References to painters

"People often talk about the artistic influences in my drawings—Chagall, Monet, Renoir. I don't deny these influences: on the contrary, I consciously use these familiar references to convey my message quickly to the audience. When you hear a piece of music for the first time, it surprises you, perhaps enchants you or even puts you off. When you hear it again, the effect is very different. It's more familiar and evokes more interesting reactions. The more you listen to it, the more it affects you. The allusions I try to evoke in my films are my way of reaching out to viewers so that they feel on familiar ground and are more receptive to the ideas contained in the images. And so you have references to the Altamira and Lascaux cave paintings in All Nothing. Or to the Impressionists in The Man Who Planted Trees. Impressionism is a vibrant form of pictorial expression that is appropriate to the theme of the countryside as well as being very familiar to most audience members.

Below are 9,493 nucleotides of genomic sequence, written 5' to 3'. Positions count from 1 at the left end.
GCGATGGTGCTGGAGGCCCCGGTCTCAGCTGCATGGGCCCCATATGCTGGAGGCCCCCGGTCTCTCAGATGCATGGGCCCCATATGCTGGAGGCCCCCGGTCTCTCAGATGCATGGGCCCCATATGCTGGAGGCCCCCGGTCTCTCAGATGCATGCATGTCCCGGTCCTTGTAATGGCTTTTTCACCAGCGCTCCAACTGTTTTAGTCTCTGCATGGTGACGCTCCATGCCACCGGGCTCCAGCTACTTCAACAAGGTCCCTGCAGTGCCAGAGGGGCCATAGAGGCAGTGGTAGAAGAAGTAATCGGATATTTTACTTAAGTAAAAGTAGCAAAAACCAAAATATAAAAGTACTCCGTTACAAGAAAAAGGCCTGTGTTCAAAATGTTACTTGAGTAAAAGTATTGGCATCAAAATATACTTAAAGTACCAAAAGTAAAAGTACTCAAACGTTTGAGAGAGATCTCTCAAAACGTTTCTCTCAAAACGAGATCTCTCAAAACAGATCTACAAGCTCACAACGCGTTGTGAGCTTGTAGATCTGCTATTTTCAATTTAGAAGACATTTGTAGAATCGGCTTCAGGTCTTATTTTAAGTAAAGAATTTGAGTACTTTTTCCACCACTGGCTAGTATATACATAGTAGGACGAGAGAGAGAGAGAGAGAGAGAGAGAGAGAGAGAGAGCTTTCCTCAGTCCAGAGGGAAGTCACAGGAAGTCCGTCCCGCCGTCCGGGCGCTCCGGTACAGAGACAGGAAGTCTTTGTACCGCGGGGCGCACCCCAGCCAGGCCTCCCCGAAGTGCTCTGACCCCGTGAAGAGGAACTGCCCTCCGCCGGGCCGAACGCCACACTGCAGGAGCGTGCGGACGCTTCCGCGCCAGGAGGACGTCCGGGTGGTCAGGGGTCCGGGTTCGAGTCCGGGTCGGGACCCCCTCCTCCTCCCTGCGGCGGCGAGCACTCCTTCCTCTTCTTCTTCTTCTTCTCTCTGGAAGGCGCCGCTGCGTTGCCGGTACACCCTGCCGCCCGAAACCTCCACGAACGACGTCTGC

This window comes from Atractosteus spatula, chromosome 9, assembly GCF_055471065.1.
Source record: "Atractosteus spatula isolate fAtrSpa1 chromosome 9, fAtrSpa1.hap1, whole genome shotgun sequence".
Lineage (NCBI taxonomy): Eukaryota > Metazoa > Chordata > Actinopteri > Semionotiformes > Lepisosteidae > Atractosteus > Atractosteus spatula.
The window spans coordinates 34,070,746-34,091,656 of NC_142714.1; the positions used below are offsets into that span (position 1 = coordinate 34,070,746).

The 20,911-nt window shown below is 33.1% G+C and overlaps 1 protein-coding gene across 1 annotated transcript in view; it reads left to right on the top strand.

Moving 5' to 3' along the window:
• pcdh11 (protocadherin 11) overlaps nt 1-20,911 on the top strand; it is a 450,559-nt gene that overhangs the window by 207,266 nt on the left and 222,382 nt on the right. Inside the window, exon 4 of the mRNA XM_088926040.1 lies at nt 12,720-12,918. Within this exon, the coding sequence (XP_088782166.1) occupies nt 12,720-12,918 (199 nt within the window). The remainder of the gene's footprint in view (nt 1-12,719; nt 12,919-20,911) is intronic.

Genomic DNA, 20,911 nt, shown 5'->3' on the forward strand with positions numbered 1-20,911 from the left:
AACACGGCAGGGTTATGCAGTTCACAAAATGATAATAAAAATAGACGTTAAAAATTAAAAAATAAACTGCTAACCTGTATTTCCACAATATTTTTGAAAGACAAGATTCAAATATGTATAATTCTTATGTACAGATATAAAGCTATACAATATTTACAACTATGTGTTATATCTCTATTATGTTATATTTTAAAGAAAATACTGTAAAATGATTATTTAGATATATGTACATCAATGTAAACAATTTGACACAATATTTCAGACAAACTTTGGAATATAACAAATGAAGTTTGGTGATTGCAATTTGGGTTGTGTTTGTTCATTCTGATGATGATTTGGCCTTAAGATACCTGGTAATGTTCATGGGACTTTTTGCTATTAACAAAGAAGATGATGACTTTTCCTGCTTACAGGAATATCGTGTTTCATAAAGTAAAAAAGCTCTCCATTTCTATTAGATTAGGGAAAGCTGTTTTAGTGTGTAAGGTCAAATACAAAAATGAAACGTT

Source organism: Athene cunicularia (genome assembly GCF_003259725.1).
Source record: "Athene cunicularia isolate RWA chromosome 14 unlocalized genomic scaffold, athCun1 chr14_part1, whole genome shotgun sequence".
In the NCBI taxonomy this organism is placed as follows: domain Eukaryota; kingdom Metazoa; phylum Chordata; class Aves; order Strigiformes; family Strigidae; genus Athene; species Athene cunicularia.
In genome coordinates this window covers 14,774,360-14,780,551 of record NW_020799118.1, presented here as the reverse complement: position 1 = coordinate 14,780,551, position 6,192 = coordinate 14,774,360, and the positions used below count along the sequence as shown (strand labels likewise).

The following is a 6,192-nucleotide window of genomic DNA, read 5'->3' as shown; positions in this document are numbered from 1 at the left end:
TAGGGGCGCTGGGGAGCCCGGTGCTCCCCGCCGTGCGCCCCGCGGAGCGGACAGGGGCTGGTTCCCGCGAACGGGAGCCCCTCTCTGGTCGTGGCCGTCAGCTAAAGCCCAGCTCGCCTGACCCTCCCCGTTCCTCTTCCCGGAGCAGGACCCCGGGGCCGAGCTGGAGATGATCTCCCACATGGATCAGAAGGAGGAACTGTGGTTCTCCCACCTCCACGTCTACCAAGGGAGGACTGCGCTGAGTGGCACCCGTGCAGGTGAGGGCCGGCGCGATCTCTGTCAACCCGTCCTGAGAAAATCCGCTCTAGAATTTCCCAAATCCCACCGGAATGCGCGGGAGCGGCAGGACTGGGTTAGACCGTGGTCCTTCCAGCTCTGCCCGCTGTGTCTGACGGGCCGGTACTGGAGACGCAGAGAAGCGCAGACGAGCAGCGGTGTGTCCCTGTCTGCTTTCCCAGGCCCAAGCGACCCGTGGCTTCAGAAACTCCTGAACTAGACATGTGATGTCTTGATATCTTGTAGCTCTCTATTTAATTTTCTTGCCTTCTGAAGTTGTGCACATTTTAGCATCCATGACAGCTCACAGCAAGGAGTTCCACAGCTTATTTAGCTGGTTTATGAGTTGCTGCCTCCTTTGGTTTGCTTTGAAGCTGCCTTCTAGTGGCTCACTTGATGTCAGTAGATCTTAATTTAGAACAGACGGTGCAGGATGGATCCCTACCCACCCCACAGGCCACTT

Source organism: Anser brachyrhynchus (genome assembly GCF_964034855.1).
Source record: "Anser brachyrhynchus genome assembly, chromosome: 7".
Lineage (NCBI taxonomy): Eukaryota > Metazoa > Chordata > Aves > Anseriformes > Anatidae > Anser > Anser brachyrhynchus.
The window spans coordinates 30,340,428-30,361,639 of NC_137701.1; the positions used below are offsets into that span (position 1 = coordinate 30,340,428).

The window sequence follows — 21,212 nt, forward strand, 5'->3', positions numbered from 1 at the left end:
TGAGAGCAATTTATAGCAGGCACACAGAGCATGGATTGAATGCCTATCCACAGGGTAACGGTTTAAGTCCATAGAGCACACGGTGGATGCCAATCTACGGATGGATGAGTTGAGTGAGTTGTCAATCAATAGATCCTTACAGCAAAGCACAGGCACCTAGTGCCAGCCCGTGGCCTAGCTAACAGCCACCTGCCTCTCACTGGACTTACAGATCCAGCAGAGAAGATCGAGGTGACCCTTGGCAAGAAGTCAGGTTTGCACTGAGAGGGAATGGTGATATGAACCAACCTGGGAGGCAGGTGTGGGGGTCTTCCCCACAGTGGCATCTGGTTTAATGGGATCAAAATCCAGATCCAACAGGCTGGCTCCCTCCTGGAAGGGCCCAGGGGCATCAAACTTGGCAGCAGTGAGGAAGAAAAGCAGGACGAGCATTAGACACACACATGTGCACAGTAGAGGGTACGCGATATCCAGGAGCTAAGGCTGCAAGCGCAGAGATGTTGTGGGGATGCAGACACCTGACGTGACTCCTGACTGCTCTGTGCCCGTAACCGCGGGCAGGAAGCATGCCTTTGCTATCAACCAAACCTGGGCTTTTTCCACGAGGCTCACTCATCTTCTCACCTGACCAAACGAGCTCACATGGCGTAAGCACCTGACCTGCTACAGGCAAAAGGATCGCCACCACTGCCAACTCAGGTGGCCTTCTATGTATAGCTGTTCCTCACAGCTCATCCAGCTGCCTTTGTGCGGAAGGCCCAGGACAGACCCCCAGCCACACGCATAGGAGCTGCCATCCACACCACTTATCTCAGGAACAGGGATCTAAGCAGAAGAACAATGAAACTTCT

[Document: D_1707]

[Illustration] Drawing from the film The Man Who Planted Trees.
Credit: Radio-Canada and Frédéric Back, 1987

"The subject matter of The Man Who Planted Trees, and even more so for The Mighty River, demanded a certain realism in the drawing style if I was to provide convincing, credible information and make people forget that it was just an animated film. In the past, I had built many film sets, with model cities, forts and landscapes that had to look real. Also, because of the speed with which I had to work and the innumerable drawings I had to do, I've tended toward a more realistic style. To create an interesting depiction of nature, you need time to do research. I especially regretted my lack of time when it came to the river—a subject that was particularly difficult to illustrate and develop."

[Document: P_1737]

[Photo] Frédéric Back working on a huge drawing for the film The Mighty River.